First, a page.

Deliberately here we avow ourselves, as he avowed himself in the dock, Irishmen of one allegiance only. We of the Irish Volunteers, and you others who are associated with us in to-day’s task and duty, are bound together and must stand together henceforth in brotherly union for the achievement of the freedom of Ireland. And we know only one definition of freedom: it is Tone’s definition, it is Mitchel’s definition, it is Rossa’s definition. Let no man blaspheme the cause that the dead generations of Ireland served by giving it any other name and definition than their name and their definition.
The above words are taken from the oration delivered by Patrick Pearse a century ago at the graveside of veteran Fenian Jeremiah O’Donovan Rossa in Glasnevin Cemetery. Architect of the Fenian dynamite campaign, which brought havoc to the streets of London in the 1880s, O’Donovan Rossa was a fiercely controversial figure in his lifetime, and embodied of the physical force tradition of Fenianism. Indeed, even yesterday the Irish press pondered with the question of whether or not O’Donovan Rossa could be classified as a terrorist.
The death of ‘Dynamite’ O’Donovan Rossa, as he was known to sections of the press at the height of his infamy, created a perfect moment for a nationalist spectacle. Thomas J. Clarke later remarked to his wife that “If Rossa had planned to die at the most opportune time for serving his country, he could not have done better.”
The graveside oration was delivered by the school teacher Pearse, an emerging figure in the radical separatist movement, and following it came a volley of shots. Sean T. O’Kelly,later President of Ireland, remembered feeling an immense pride and that he was part of an historic occasion as the salute was fired:
This must have been one of the first if not the very first occasion on which this military demonstration took place in our lifetime and this too in its way made a deep impression not alone on all who were present but on all who read the report afterwards. The I.R.B. and the Irish Volunteers were very proud of having been able to accomplish this military demonstration despite the orders of the British against the carrying of arms.
In the run-up to the funeral, Dublin Metropolitan Police intelligence commented on the planning of the event, noting in internal correspondence that “delegates from America will be in attendance, and nothing is being left undone to make the affair as impressive as possible. Those concerned are anxious that the greatest harmony will prevail.” The funeral saw the Irish Citizen Army, the armed wing of the labour movement, marching alongside the Irish Volunteers and even members of the National Volunteers, the name bestowed upon those who had followed the nationalist leader John Redmond in his call for Irishmen to support the British war effort. The GAA, the Gaelic League, Sinn Féin, the Hibernian Rifles and others also joined the long march to the cemetery.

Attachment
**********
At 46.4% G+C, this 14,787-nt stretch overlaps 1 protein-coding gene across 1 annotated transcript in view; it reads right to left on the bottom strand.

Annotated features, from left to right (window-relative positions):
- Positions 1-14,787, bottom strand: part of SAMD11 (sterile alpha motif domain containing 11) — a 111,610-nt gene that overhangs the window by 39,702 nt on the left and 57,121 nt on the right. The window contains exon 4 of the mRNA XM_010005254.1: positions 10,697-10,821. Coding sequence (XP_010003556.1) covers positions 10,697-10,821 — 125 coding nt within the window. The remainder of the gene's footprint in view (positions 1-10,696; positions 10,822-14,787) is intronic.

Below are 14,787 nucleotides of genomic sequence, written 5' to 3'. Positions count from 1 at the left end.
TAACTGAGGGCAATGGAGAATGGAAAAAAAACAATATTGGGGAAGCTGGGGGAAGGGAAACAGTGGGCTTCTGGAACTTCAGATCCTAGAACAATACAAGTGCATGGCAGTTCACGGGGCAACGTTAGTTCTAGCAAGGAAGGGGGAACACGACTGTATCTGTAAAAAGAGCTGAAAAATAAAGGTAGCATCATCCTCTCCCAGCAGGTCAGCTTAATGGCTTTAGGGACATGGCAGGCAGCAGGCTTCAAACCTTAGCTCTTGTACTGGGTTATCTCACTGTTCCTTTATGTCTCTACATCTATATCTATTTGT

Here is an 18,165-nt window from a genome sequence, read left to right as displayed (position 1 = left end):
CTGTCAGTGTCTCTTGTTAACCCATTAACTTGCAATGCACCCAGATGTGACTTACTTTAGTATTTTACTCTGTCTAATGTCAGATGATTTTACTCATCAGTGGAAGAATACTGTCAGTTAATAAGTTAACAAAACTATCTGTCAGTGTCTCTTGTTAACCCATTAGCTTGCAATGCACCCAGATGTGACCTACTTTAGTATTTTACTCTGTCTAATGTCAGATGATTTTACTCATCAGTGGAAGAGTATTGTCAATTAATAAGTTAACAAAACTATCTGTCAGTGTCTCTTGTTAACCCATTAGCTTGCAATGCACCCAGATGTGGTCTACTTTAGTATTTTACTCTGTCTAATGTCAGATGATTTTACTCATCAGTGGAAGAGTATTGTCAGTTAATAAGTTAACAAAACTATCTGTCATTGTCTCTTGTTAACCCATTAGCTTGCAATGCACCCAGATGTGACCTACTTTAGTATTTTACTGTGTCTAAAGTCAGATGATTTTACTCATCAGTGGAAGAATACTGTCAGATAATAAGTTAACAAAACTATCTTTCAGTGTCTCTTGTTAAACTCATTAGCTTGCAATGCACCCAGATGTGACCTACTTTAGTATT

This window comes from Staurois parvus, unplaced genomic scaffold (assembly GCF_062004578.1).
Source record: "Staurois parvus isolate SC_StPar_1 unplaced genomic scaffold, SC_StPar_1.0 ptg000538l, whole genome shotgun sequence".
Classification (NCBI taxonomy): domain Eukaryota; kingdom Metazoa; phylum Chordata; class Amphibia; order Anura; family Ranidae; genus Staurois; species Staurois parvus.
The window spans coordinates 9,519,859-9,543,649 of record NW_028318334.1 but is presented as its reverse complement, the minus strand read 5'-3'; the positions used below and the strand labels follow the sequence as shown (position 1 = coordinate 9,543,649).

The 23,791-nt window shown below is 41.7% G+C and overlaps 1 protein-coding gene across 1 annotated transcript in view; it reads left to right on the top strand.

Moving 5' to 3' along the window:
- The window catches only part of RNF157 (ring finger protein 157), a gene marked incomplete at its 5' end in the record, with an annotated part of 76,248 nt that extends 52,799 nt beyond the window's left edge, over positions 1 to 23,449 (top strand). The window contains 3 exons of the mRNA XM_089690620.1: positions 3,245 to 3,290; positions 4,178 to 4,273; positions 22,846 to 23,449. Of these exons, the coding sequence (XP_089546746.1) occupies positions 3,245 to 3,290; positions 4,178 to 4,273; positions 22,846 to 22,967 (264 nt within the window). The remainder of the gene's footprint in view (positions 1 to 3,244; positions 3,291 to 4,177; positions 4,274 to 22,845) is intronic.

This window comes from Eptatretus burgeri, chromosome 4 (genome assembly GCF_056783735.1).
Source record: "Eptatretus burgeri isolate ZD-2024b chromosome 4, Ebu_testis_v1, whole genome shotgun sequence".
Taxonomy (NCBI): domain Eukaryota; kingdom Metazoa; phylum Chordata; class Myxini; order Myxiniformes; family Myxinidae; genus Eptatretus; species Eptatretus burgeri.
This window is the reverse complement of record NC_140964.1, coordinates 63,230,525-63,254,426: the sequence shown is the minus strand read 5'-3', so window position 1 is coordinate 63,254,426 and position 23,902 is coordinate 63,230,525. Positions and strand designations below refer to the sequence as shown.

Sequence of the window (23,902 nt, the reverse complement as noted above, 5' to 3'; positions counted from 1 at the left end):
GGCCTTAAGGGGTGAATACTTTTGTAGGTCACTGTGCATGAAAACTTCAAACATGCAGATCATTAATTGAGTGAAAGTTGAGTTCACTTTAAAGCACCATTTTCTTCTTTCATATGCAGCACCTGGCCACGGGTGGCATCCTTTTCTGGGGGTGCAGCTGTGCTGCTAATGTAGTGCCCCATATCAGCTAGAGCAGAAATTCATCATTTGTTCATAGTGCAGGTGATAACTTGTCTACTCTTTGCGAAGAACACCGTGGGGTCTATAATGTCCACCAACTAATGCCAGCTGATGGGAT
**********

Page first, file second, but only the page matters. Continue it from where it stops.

Yesterday, the centenary of the funeral of O’Donovan Rossa was marked by a variety of groups, with a state commemoration held in the morning at Glasnevin Cemetery and the unveiling of new plaques on the O’Donovan Rossa Bridge by the National Graves Association. Without a doubt however the highlight of the day was the large-scale reenactment of the funeral itself, organised by Sinn Féin and with the support of O’Donovan Rossa’s family. Thousands took to the streets, marching from City Hall to Glasnevin, but particular credit is due to those who got properly into the spirit (unlike this writer who showed up in a Patagonia raincoat) and dressed in the style of 1915.
The following images were taken by our friend Paul Reynolds of Rabble, and we thank him for permission to publish them here.